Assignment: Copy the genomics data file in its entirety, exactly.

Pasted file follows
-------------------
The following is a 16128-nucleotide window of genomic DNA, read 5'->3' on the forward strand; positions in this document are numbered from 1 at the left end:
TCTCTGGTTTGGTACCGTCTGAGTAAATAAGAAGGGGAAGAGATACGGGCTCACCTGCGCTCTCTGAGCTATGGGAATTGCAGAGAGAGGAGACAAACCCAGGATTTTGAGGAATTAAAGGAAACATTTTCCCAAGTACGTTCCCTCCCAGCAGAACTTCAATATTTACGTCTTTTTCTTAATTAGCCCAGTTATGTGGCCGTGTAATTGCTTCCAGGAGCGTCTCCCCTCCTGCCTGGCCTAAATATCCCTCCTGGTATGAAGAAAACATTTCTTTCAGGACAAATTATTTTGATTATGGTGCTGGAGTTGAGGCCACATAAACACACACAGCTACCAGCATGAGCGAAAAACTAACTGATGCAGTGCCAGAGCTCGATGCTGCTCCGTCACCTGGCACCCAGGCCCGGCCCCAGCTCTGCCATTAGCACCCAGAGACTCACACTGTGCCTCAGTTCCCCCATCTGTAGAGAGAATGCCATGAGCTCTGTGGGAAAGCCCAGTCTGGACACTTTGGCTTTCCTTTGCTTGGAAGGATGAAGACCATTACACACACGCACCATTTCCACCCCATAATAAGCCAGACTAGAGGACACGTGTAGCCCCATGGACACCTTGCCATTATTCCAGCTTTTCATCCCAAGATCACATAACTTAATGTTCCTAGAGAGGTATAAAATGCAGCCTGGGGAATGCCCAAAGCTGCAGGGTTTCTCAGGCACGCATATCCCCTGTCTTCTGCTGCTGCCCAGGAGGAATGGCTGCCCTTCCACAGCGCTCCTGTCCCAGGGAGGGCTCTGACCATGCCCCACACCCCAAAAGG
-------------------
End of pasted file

The following is a 16128-nucleotide window of genomic DNA, read 5'->3' on the forward strand; positions in this document are numbered from 1 at the left end:
TCTCTGGTTTGGTACCGTCTGAGTAAATAAGAAGGGGAAGAGATACGGGCTCACCTGCGCTCTCTGAGCTATGGGAATTGCAGAGAGAGGAGACAAACCCAGGATTTTGAGGAATTAAAGGAAACATTTTCCCAAGTACGTTCCCTCCCAGCAGAACTTCAATATTTACGTCTTTTTCTTAATTAGCCCAGTTATGTGGCCGTGTAATTGCTTCCAGGAGCGTCTCCCCTCCTGCCTGGCCTAAATATCCCTCCTGGTATGAAGAAAACATTTCTTTCAGGACAAATTATTTTGATTATGGTGCTGGAGTTGAGGCCACATAAACACACACAGCTACCAGCATGAGCGAAAAACTAACTGATGCAGTGCCAGAGCTCGATGCTGCTCCGTCACCTGGCACCCAGGCCCGGCCCCAGCTCTGCCATTAGCACCCAGAGACTCACACTGTGCCTCAGTTCCCCCATCTGTAGAGAGAATGCCATGAGCTCTGTGGGAAAGCCCAGTCTGGACACTTTGGCTTTCCTTTGCTTGGAAGGATGAAGACCATTACACACACGCACCATTTCCACCCCATAATAAGCCAGACTAGAGGACACGTGTAGCCCCATGGACACCTTGCCATTATTCCAGCTTTTCATCCCAAGATCACATAACTTAATGTTCCTAGAGAGGTATAAAATGCAGCCTGGGGAATGCCCAAAGCTGCAGGGTTTCTCAGGCACGCATATCCCCTGTCTTCTGCTGCTGCCCAGGAGGAATGGCTGCCCTTCCACAGCGCTCCTGTCCCAGGGAGGGCTCTGACCATGCCCCACACCCCAAAAGG